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THE CHANGELING

JOHN MALKOVICH (Reverend Gustav Briegleb) is one of the most compelling presences in cinema, having with a 20-year body of work marked with acclaimed performances in thought-provoking independents, as well as mainstream movies. As a guiding member of Chicago's landmark Steppenwolf Theatre Company, Malkovich as a producer, director and actor has had a profound impact on the American theater landscape. That same spirit of innovation found in Steppenwolf informs Malkovich's production company, Mr. Mudd, which is the creative force behind some of the most intriguing films of the past 10 years, including Ghost World and Juno.

Malkovich remains of the one the busiest actors in Hollywood, with a diverse line-up of projects that will soon make their way to theaters. First up is the Coen brothers' comedy Burn After Reading, in which Malkovich is part of a stellar ensemble featuring Brad Pitt, George Clooney, Frances McDormand and Tilda Swinton. The film, which makes its premiere at the 2008 Venice Film Festival, tells the story of what happens when the private memoir of a CIA agent ends up in the hands of an unscrupulous duo that attempts to sell it. The film premieres in the U.S. on September 12, 2008.

Malkovich also stars in Gilles Bourdos' Afterwards, which follows a mysterious doctor (Malkovich) who can sense when people are about to die. The film, a Mr. Mudd production, debuts October 2008. Malkovich also recently starred opposite Tom Hanks and his son Colin in Sean McGinly's film The Great Buck Howard. The film follows an illusionist (Malkovich) in decline who mentors a young man (Colin Hanks) with a disapproving father (Tom Hanks). The film made its premiere at the 2008 Sundance Film Festival. Malkovich will soon star in Disgrace, an independent that tells the story of a Cape Town professor who, after having an affair with a student, gets caught up in a mess of post-apartheid politics.

Most recently, Malkovich appeared in Robert Zemeckis' Beowulf, opposite Angelina Jolie, and in Stefen Fangmeier's Eragon, opposite Jeremy Irons. He also starred in Raoul Ruiz's Klimt. The film is a portrait of Austrian artist Gustav Klimt (Malkovich), whose lavish paintings came to symbolize the art-nouveau style of the late 19th and early 20th centuries.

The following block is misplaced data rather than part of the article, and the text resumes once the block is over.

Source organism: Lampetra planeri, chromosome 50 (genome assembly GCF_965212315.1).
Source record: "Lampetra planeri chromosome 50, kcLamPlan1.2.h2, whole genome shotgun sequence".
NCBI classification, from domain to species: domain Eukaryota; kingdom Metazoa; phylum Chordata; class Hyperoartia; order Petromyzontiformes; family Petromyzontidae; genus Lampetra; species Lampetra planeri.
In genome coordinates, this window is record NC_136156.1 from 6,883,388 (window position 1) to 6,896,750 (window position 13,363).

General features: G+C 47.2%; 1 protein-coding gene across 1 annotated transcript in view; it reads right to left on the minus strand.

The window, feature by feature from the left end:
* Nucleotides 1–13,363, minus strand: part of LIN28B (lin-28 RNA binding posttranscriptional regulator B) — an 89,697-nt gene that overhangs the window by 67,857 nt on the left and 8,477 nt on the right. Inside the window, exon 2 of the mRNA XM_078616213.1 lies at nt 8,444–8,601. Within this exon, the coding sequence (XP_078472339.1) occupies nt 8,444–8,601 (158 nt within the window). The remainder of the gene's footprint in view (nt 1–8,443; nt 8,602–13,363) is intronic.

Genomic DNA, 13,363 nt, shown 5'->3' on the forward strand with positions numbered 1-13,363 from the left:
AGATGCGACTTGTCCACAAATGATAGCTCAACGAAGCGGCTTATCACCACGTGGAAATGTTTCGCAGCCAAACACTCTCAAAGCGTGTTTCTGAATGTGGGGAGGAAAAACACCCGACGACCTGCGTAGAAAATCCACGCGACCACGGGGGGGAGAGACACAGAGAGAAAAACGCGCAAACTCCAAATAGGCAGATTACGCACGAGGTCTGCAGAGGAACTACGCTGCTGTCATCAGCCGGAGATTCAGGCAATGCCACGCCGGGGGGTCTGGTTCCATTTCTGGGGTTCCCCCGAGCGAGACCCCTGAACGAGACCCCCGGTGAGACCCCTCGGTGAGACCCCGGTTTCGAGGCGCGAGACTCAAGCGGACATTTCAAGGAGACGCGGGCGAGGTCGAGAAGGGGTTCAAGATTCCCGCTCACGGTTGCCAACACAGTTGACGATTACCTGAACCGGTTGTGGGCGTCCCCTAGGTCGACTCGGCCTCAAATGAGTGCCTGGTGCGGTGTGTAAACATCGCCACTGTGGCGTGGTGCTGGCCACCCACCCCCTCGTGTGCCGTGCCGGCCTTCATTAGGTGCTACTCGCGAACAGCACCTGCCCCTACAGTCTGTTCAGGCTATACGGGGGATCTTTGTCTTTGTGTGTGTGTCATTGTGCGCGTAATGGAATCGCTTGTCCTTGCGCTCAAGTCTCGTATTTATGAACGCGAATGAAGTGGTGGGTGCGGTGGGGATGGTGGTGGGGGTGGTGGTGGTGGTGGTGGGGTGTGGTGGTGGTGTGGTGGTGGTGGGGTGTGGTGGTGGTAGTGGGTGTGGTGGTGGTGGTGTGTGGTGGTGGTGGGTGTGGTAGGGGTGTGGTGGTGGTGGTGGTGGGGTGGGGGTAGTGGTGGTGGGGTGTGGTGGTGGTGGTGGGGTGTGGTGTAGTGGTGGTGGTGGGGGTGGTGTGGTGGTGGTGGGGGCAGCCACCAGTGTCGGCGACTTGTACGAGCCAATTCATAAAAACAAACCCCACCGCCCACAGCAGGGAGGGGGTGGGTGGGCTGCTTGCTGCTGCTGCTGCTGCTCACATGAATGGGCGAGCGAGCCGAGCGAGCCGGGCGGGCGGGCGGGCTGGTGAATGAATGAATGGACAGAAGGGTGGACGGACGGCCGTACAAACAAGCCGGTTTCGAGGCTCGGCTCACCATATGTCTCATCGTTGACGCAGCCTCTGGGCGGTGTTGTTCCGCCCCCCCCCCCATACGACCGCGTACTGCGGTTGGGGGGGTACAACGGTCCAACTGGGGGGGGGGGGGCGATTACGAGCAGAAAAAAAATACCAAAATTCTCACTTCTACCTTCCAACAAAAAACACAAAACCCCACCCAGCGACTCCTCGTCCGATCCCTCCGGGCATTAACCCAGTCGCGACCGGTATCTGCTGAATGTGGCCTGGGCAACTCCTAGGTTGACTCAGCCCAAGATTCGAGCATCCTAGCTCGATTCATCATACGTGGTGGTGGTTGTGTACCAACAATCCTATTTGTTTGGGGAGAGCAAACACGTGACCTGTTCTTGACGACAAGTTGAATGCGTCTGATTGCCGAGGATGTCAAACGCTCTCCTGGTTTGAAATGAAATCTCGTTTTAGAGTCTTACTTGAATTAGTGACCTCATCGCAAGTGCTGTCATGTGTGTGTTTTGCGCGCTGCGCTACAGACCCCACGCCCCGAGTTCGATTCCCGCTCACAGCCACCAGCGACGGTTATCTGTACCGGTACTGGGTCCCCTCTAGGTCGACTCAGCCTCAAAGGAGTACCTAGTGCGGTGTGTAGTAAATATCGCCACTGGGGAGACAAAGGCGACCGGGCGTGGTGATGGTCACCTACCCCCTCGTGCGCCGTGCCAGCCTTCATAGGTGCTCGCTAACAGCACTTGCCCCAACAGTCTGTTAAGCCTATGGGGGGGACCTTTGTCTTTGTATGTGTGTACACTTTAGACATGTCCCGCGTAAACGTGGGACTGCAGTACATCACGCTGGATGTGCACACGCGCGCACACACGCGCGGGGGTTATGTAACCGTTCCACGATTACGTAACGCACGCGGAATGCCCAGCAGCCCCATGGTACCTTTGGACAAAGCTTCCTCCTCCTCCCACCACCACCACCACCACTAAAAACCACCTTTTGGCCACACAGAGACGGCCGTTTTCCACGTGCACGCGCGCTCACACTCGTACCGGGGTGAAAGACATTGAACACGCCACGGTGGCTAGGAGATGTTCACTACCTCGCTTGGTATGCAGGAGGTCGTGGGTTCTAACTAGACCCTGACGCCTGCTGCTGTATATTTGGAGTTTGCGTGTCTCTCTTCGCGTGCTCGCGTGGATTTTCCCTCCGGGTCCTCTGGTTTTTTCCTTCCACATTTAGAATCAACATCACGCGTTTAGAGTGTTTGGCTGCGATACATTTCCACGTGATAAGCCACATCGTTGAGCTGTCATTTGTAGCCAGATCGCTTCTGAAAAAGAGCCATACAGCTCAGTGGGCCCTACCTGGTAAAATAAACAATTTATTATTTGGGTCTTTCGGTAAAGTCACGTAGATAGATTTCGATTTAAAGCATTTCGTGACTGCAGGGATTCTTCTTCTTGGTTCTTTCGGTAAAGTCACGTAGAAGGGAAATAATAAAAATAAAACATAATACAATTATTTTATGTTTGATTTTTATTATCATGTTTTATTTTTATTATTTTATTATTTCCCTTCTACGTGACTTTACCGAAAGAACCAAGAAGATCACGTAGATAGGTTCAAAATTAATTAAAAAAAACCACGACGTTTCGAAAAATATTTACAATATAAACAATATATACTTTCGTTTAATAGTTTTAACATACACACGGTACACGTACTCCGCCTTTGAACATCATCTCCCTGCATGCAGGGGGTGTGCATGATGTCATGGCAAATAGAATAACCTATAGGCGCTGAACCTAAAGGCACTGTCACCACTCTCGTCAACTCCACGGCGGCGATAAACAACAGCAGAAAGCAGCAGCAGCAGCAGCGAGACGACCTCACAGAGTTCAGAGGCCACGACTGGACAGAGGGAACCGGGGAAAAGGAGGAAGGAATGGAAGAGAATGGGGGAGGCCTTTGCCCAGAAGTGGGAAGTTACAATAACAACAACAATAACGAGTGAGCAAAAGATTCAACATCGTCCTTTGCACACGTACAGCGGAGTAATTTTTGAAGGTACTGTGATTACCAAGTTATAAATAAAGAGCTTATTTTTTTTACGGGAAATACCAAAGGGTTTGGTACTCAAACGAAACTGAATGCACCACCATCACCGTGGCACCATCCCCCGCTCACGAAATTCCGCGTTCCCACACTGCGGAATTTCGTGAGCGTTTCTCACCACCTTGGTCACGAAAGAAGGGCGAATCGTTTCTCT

Having worked with many of world's leading directors, Malkovich has made an indelible impression in such films as: Liliana Cavani's Ripley's Game, Spike Jonze's Being John Malkovich, Jane Campion's The Portrait of a Lady, Wolfgang Petersen's In the Line of Fire, Gary Sinise's Of Mice and Men, Bernardo Bertolucci's The Sheltering Sky, Stephen Frears' Dangerous Liaisons, Steven Spielberg's Empire of the Sun, Paul Newman's The Glass Menagerie, Roland Joffé's The Killing Fields and Robert Benton's Places in the Heart. He has twice been nominated for the Academy Award® for Best Supporting Actor, for Places in the Heart (1985) and for In the Line of Fire (1994).

Malkovich's performance in Places in the Heart also earned him a Best Supporting Actor Award from the National Society of Film Critics and the National Board of Review. In 1999, he won a New York Film Critics Circle Award for Best Supporting Actor for Being John Malkovich.

In 1998, Malkovich joined producing partners Lianne Halfon and Russ Smith to create the production company Mr. Mudd, whose first film was the celebrated Ghost World, directed by Terry Zwigoff. In 2003, Malkovich followed this up with his own feature directorial debut, The Dancer Upstairs, starring Academy Award® winner Javier Bardem. Other Mr. Mudd credits include The Libertine, starring Johnny Depp and Samantha Morton, and Art School Confidential, also directed by Zwigoff and written by screenwriter/cartoonist Dan Clowes. Last year, Mr. Mudd landed its biggest box-office and critical success with Juno, starring Ellen Pag

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